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Commenters on New York Magazine's website are bashing a profile of Goga Ashkenazi, an ultra-rich Kazakhstani oil tycoon and socialite who purchased historic fashion house Vionnet. Other fashion publications like Harper's Bazaar and W have written profiles of Ashkenazi, whose father served in Mikhail Gorbachev’s Central Committee and whose personal connections include friendships with Prince Andrew, Saif Gaddafi (son of Muammar), and Kazakh oil billionaire Timur Kulibayev, who is the father of Ashkenazi's children.
In this particular article by Eric Konigsberg, Ashkenazi shows off her nipple piercing to the editor of Purple magazine at a party at her four-story palazzo in Milan and says things like: "There was more to communism than people realize. We lived very well. I thought everybody did. Our building was all officials and their families—so much fun. We went to weekends in the country, a compound with horses and hunting. All the camps were given out to different ministries according to your status." Meanwhile, Human Rights Watch details the conditions for the less privileged in Kazahkstan, including the use of torture ("perpetrators of torture often go unpunished"), restrictions on the freedom of religion and assembly, forced labor and child labor, and the arrest and detention of government critics.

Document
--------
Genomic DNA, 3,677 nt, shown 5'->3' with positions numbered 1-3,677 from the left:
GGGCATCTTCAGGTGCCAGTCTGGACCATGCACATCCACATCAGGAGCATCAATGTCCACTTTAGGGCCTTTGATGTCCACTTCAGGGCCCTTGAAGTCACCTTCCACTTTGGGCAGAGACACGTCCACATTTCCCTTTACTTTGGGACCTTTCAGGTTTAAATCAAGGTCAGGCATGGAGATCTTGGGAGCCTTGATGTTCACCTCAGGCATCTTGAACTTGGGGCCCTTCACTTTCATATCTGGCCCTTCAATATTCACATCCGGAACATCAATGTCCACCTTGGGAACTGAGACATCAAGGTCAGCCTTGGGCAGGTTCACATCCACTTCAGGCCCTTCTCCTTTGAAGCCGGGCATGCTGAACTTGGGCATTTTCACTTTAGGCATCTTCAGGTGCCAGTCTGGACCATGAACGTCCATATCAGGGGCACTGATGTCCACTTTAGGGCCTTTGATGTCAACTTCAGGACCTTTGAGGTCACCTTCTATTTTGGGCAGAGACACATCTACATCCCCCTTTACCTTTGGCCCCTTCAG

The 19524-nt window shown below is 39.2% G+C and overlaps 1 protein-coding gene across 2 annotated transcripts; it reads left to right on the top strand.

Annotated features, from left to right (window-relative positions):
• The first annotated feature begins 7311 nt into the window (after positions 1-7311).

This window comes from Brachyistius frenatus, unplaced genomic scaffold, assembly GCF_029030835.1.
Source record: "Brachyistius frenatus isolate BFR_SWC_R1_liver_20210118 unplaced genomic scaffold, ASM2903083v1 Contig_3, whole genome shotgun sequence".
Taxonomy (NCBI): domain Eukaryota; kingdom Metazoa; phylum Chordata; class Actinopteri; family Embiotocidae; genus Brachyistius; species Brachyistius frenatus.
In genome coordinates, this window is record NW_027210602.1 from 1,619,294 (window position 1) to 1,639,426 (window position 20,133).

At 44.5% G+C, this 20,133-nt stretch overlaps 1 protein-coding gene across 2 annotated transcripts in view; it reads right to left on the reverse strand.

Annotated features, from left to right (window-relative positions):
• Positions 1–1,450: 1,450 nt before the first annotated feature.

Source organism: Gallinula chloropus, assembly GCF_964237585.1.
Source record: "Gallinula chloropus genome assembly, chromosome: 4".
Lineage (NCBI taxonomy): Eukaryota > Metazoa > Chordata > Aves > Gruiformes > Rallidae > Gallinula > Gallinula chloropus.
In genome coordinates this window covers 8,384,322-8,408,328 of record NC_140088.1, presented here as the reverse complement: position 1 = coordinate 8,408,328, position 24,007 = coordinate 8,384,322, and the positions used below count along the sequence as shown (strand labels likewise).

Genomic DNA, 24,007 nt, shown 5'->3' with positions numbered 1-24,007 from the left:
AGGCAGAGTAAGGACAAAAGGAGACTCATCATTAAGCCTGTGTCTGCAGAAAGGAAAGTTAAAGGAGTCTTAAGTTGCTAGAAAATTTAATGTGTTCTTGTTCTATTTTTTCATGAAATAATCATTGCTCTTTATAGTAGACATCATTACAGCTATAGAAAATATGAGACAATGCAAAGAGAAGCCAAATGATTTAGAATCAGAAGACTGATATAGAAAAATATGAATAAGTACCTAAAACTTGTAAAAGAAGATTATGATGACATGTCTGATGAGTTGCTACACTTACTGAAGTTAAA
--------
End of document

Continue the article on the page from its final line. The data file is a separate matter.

The most common theme in the comments section is "this article makes me want to vomit" and "One word: despicable."
One commenter writes: "I really think it's time for Eric Konigsberg to answer the question being asked in pretty much every comment, which is - what the point is of this drivel? Why spotlight this heinous person? And why is it so poorly written such that you can't tell whether Konigsberg is trolling us, or trolling 'Goga'? Another says: "So many things happening in the world, even in the fashion world, and NY Mag decides to glamorize an oligarch. Wow. 1% dreck. Vionnet isn't even a thing... It's a joke."
Konigsberg has one defender, who writes: "Thanks for the article. I'd heard of since she took over Vionnet but knew nothing about her. A lot of people seem to think the author should have written an expose. But this is a fashion story and he hit all the major points about her questionable family and behavior. The point is to make clear what she's doing with the name of one of the three or four most important names in haute couture. And he's done that admirably."
Another commenter has this to say about Ashkenazi's efforts as a designer: "On top of it all, the clothes are mostly terrible and have nothing to do with Madame Vionnet."